July 28, 2014
It's a title I don't really need to introduce, given the colossal amount of media attention it received for it's marketing campaign.
...but overblown or over-hyped the campaign was not, because this game was absolutely amazing.
The sound track, the graphics, the gore... and the story; that blessed story in a year where video game story was in the shitter.
To recap, you played as Corvo, the ex-royal bodyguard and master of spies out for revenge after the death of his beloved Empress.
What a ride.
This whole game was a riot, and a joy to play.
...but there was more after the final scenes.
Sure, everyone mostly knows that there's an expansion to go along with the main story, and they know you get to play as Daud, the man that murdered the empress, but that's as far as I ever heard my friends explain it or read into it.
What I didn't know was that there's a SECOND expansion, the Brigmore witches, which makes the first DLC look like weeper slag.
...but I digress! First and foremost, spoilers ahead, shitnuggets. Read at your own discretion.
So! In the Knife of Dunwall, the first DLC pack that came out for Dishonored, was NOT the best, to be blunt for a sort-of-small reason.
You had new powers, and while you're all big boys and girls who can put two and two together and try things out for yourselves to see if you like them, some abilities require better explanation.
Trust me, I like figuring shit out for myself in game, but some of these powers seemed remarkably superfluous and just... foreign to use.
And in a game where all you know so far is the blink move, stabbing, and crouching AND these are the only moves you feel comfortable with because your actions weigh HEAVILY on how the story and game progresses, you're not likely to try them and feel weird about using them, or just avoiding them because you're scared that you're going to alarm someone or explode someone when you're trying to get the ghost achievement or achieve a solid level of immersion.
THAT BEING SAID,
Knife of Dunwall still has plenty to offer after you get through the first mission.
The main character, for example:
playing as Daud has a gritty 50's detective feel to it, almost.
Which, I might add, is really damn cool.
Unlike playing Corvo in the main story of Dishonored (who makes like Gordon Freeman), Daud talks. A lot.
And his voice acting and lines are... really fucking good.
I'm not gay, but Daud can make Macho Man Randy Savage put out with his gritty narration.
* cough *
Moving on, the weapons have some neat little tweaks to them, both visually and how you upgrade/use them, too.
Believe you me, this adds a TON to the game's immersive quality: you don't feel like you're playing a shitty reskin of Corvo, you're playing a completely different character.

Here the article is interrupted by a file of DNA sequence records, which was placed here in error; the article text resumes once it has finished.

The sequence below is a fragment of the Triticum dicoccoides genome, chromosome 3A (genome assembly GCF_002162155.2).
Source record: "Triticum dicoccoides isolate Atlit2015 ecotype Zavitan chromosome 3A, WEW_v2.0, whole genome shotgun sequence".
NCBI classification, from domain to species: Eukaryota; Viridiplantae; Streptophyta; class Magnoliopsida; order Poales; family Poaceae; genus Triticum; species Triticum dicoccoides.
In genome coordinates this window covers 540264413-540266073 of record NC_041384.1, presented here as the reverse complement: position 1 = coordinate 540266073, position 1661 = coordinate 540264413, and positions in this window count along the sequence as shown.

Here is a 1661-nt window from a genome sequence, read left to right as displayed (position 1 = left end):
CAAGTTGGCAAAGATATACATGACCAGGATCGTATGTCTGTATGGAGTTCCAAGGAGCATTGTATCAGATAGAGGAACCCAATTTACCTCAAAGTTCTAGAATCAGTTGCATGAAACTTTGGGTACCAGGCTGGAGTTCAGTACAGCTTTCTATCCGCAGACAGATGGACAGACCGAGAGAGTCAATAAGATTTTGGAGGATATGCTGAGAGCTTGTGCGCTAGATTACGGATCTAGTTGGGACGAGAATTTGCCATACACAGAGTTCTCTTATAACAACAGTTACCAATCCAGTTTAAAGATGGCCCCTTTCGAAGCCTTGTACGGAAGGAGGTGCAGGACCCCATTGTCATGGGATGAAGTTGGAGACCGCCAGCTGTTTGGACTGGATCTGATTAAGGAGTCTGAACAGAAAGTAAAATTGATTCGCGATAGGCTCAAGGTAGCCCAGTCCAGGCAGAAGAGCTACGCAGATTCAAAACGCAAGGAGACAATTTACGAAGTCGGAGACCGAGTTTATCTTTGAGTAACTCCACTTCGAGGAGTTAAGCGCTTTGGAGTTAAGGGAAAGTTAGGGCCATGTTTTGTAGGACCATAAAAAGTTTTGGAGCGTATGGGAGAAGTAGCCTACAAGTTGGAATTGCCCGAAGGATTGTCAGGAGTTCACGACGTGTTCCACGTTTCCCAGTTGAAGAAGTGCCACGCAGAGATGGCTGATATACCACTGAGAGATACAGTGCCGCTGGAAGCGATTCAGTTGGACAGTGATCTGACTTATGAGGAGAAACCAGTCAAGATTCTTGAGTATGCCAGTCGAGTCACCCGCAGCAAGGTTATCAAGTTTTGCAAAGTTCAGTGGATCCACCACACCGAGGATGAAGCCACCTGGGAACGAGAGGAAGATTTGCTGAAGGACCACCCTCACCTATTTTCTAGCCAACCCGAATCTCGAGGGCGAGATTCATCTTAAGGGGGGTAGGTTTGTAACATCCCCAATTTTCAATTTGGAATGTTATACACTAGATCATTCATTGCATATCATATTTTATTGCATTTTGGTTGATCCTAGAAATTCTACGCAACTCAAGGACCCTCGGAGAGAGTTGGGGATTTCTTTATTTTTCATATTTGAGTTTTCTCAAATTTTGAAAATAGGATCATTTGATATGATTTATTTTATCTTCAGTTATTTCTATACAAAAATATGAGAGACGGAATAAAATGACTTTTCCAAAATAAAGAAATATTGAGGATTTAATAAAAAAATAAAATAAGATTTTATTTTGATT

And again, the upgrades are different - accuracy upgrades, ammo types... and the grenades! God bless the grenades!
You can actually USE the grenades for stealth in this game, which is a phenomenal experience considering the only use for grenades in Dishonored was clearing dens of rats in deep, deep tunnels WAY underground because, you know, you just GOTTA be sneaky.
So now that I've given you the skinny on the Knife of Dunwall, let's take a look at the Brigmore Witches.
The developers here hit a MAJOR stride in how they wanted this game to differ from playing as Corvo, and did more than just add a voice, character model, and weapon reskins: no, they remade the story telling COMPLETELY. They continue seamlessly from Knife of Dunwall, added in a FUCKLOAD of side mission, search quests, and missions that spanned multiple chunks of a city.
...best part? They did it all without destroying the beautiful main storyline they birthed with this gorgeous little gem.
And for those of you interested in playing a game that actually has a difficulty curve and more to it than just sneaking?
This game has those in spades.
Those aforementioned side-quests are not easy, save for a few funny ones that the devs used to make a morbid joke about plague or black magic.
Oh, and the main story line actually gets significantly more difficult, too.
Not just because situations supply more enemies *COUGHCOUGH*LIKETHEFIRSTGAMEDID*COUGHCOUGH* but by actually adding unique enemies that really, really throw you for a damn loop.
Off the top of my head, I can name about TEN new types of enemies as opposed to what was shown in main game.
Most main games these days don't exhibit that smorgasbord of enemies, let alone in a DLC.
What's more is the fact that Brigmore Witches has some seriously tense moments, making the jarring alarm of a violin screech that notifies you that you've been noticed all the more terrifying.
Brigmore Witches was a game that did something for me that other games haven't done for a long, long time -
- it added a genuine sense of urgency.
I was scared, I ran, I scrambled, I panicked.
I won't spoil anything, ANYTHING about this game because I'd consider it robbing you, the player, of the great experience of seeing and experiencing it for the first time.
In conclusion, dear reader, go get this DLC. If you liked Dishonored, you're in for a bonafide treat with Knife of Dunwall and Brigmore Witches.